Saturday, May 28, 2011

Amuse Bouche

What qualities and conditions are involved when you find yourself caring about a person, place or thing?  You might extend "thing" to the particulars of a book, a story, or an essay because these, in their way, are as plentiful as persons or places are to you.  


Sometimes, when sitting at one of your favorite coffee house "offices," or in some more overt public venue such as the Y, a book store, a street, or park, you will be attracted to individuals by some trait or physical appearance; they will have caught your attention long enough to cause you to feel more than mere curiosity, delving into a more specific kind of curiosity, such as Would this person be good to have as a friend?  What are the enjoyable signs radiating from this individual?  How far does your curiosity go?


Such individuals remind you in particular of books you encounter at used book stores.  Some quality--a remembered review?  an earlier resolve to have read the book?  an intriguing presentation of a subject that is dear to you?--has called the book forth to your attention.  Now, you pick it up, heft the chances of developing familiarity.


You might say you are caused to care by an assessment of the possibility of a relationship.  The assessment is as idiosyncratic as you can imagine the nature of idiosyncrasy to be.


You might say you are drawn into caring by some pheromone-like substance, detected by some radar you are ill-equipped to deconstruct.


You might also say you are drawn into caring by a sense of impending chemistry between you, the person, place, or thing (including book, magazine, story, or essay, and with great emphasis recognizing the potential for poetry) in which you understand you need additional contact with the person, place, or thing to allow you the sense of being able to create thoughts, words, sentences, and, ah yes, feelings.  You are drawn to potential tools for your personal toolkit.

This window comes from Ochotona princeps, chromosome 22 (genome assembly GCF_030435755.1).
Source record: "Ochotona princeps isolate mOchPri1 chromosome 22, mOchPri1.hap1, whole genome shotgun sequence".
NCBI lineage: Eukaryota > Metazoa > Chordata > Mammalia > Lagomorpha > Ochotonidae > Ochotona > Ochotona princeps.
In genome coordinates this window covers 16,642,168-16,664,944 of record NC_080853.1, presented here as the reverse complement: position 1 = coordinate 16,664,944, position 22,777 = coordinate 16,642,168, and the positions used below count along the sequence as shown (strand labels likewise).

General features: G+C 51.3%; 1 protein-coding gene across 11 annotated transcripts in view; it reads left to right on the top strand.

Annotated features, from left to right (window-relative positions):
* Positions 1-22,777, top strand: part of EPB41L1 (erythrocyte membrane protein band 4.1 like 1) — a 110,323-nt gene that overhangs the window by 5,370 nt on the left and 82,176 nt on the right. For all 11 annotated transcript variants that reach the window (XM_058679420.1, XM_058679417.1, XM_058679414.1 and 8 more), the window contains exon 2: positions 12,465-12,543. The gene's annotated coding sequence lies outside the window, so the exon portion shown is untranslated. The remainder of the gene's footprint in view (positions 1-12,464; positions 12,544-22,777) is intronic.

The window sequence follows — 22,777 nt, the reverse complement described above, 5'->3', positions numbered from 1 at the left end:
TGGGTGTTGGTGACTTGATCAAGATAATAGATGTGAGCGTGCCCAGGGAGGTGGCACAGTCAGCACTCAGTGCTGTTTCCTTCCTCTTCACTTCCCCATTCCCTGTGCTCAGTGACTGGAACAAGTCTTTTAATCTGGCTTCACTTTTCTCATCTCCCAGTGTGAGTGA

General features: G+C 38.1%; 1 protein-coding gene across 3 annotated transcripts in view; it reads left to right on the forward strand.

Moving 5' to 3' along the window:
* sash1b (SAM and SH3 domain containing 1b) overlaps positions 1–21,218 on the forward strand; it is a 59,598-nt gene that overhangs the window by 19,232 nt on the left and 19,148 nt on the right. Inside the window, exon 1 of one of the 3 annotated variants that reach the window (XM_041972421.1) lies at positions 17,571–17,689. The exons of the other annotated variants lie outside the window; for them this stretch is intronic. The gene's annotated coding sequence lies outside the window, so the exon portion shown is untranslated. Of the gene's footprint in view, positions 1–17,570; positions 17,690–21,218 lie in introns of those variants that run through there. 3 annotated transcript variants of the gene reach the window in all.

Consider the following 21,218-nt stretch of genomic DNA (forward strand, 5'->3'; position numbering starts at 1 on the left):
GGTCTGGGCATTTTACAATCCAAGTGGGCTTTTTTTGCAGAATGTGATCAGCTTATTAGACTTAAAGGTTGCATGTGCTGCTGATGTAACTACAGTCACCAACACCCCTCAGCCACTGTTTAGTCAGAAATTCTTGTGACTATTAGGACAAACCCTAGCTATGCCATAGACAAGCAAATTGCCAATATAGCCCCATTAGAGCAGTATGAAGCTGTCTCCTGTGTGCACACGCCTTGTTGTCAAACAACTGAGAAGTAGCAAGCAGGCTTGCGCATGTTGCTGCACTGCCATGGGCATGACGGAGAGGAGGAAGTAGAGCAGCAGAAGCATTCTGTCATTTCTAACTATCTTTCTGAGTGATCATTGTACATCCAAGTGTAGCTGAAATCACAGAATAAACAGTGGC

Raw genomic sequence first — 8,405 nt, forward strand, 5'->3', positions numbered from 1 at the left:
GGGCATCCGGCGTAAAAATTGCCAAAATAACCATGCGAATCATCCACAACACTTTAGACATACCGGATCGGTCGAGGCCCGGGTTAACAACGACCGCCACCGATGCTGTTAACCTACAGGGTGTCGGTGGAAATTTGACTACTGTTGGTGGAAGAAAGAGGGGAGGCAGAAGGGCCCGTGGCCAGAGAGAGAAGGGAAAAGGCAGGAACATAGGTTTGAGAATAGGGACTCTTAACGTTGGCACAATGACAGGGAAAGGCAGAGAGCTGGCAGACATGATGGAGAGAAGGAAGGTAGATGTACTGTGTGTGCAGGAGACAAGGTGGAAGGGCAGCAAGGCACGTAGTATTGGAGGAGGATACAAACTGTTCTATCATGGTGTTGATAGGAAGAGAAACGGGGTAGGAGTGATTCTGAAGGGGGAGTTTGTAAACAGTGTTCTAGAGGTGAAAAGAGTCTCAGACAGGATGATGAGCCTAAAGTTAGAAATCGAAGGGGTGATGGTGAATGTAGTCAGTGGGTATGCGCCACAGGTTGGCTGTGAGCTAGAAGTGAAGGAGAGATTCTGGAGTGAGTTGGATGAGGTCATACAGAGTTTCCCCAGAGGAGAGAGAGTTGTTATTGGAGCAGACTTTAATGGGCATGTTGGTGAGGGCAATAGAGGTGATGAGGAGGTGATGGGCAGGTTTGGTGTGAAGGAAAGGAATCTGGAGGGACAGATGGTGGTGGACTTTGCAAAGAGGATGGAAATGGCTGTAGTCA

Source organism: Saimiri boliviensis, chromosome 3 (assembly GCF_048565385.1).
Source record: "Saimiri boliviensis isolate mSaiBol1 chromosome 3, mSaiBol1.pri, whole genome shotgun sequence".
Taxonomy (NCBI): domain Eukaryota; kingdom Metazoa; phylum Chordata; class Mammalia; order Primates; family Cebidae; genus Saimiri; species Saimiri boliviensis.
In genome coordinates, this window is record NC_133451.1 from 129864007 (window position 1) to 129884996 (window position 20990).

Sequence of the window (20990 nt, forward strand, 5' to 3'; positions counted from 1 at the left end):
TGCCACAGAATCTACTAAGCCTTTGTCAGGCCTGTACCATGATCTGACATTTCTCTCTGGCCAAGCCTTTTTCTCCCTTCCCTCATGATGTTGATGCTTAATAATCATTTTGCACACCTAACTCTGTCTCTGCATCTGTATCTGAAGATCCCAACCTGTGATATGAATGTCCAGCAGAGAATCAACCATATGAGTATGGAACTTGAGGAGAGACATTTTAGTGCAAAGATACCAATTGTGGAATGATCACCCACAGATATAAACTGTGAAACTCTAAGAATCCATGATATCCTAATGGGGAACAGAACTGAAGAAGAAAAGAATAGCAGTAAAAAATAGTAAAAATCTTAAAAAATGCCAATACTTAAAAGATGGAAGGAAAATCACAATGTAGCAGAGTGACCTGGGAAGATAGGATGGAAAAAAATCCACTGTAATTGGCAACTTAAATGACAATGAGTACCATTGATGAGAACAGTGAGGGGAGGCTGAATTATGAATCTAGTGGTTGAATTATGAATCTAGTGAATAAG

It is a demonstrable truth that you are attracted to many items in the shelves of the larger grocery stores you patronize, a truth made manifest by the numerous entries on your American Express statement for Gelson's Markets, Trader Joe's, and Ralph's.  It is equally demonstrable that there are any number of items in these establishments over which your eyes seem to scan without picking up the slightest clue of a potential relationship.


In your earlier, bachelor days, your larders often reflected an indication of your personal finances, it seeming to you that when you were on your uppers with finances, your shelves were crammed with pates, kippered herring snacks, exotic olive oils, boxes of couscous, salmon roe, and of course real-time caviar, as well as equally exotic crackers on which to present such delicacies.  During times of greater stability, your diet was more apt to be more conventional, the whole grain, lamb, assorted greens, a crock pot of chili or perhaps a chicken soup.  Now you appear to be back to such concepts as fire-roasted peppers, pickled garden vegetable garnishes, beans in unlikely sauces, tinned sardines from Portugal, a variety of peanut butters, and, indeed, Thai peanut sauce, presumably to drench the numerous versions of rice, each in its unique packet.  Something about these items caused you to think you could have a relationship with them.  You were in effect, opting on behalf of your dog companion when you chose a lemon-herb roasted chicken and a barbecued chicken for her.  It is a responsibility, choosing the amuse bouches for your dog.


Why do you care?  It is not an easy thing to answer nor any the easier to pursue in thought or essay. You tend not to finish--reading or writing--stories you do not care for; you know this much, and perhaps this is where the thread is to be picked up.  You care about things your instincts and appetites tell you can and should be finished, brought to some agreeable conclusion or awareness.


With so many things about you that you do not care for or about, you in particular do not wish to spend time with persons, places, or things that do not hold out to you that sense of a promising relationship.


Even Sally would, you believe, find sense in that awareness.

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